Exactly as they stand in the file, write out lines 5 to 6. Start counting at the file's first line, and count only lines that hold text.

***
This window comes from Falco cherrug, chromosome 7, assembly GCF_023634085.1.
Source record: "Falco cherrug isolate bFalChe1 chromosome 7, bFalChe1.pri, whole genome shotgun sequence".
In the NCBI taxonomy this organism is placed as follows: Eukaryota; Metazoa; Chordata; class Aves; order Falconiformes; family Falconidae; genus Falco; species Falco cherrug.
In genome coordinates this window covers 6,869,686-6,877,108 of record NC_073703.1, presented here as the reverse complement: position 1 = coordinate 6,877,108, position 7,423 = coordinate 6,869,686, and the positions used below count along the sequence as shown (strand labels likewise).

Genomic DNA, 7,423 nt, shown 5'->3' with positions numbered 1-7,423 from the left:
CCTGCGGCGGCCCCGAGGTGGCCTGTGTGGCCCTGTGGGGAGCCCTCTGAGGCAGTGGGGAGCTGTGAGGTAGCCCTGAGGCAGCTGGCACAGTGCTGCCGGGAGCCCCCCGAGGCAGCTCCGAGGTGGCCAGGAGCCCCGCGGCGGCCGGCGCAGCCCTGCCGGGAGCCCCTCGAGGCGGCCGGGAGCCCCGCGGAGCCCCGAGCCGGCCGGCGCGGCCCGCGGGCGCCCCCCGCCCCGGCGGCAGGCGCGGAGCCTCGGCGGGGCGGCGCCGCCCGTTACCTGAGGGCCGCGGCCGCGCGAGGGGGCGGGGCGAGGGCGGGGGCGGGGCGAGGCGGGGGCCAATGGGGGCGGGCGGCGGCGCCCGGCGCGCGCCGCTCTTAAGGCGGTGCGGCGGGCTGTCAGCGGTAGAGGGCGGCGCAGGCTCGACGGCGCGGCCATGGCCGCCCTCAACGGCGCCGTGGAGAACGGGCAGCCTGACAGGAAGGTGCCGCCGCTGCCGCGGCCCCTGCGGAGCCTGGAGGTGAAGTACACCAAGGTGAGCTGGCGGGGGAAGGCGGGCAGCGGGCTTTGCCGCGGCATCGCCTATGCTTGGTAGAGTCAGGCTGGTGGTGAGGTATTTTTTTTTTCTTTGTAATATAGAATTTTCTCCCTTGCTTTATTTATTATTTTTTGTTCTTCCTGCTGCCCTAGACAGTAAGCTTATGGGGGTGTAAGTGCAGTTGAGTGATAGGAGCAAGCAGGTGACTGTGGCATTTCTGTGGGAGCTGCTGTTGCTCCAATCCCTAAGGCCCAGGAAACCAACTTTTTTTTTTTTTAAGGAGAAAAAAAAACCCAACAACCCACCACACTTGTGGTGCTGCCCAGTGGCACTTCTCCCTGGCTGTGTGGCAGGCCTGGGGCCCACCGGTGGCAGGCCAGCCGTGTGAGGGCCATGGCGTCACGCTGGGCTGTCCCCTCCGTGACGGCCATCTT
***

Genomic DNA, 7,423 nt, shown 5'->3' with positions numbered 1-7,423 from the left:
CCTGCGGCGGCCCCGAGGTGGCCTGTGTGGCCCTGTGGGGAGCCCTCTGAGGCAGTGGGGAGCTGTGAGGTAGCCCTGAGGCAGCTGGCACAGTGCTGCCGGGAGCCCCCCGAGGCAGCTCCGAGGTGGCCAGGAGCCCCGCGGCGGCCGGCGCAGCCCTGCCGGGAGCCCCTCGAGGCGGCCGGGAGCCCCGCGGAGCCCCGAGCCGGCCGGCGCGGCCCGCGGGCGCCCCCCGCCCCGGCGGCAGGCGCGGAGCCTCGGCGGGGCGGCGCCGCCCGTTACCTGAGGGCCGCGGCCGCGCGAGGGGGCGGGGCGAGGGCGGGGGCGGGGCGAGGCGGGGGCCAATGGGGGCGGGCGGCGGCGCCCGGCGCGCGCCGCTCTTAAGGCGGTGCGGCGGGCTGTCAGCGGTAGAGGGCGGCGCAGGCTCGACGGCGCGGCCATGGCCGCCCTCAACGGCGCCGTGGAGAACGGGCAGCCTGACAGGAAGGTGCCGCCGCTGCCGCGGCCCCTGCGGAGCCTGGAGGTGAAGTACACCAAGGTGAGCTGGCGGGGGAAGGCGGGCAGCGGGCTTTGCCGCGGCATCGCCTATGCTTGGTAGAGTCAGGCTGGTGGTGAGGTATTTTTTTTTTCTTTGTAATATAGAATTTTCTCCCTTGCTTTATTTATTATTTTTTGTTCTTCCTGCTGCCCTAGACAGTAAGCTTATGGGGGTGTAAGTGCAGTTGAGTGATAGGAGCAAGCAGGTGACTGTGGCATTTCTGTGGGAGCTGCTGTTGCTCCAATCCCTAAGGCCCAGGAAACCAACTTTTTTTTTTTTTAAGGAGAAAAAAAAACCCAACAACCCACCACACTTGTGGTGCTGCCCAGTGGCACTTCTCCCTGGCTGTGTGGCAGGCCTGGGGCCCACCGGTGGCAGGCCAGCCGTGTGAGGGCCATGGCGTCACGCTGGGCTGTCCCCTCCGTGACGGCCATCTT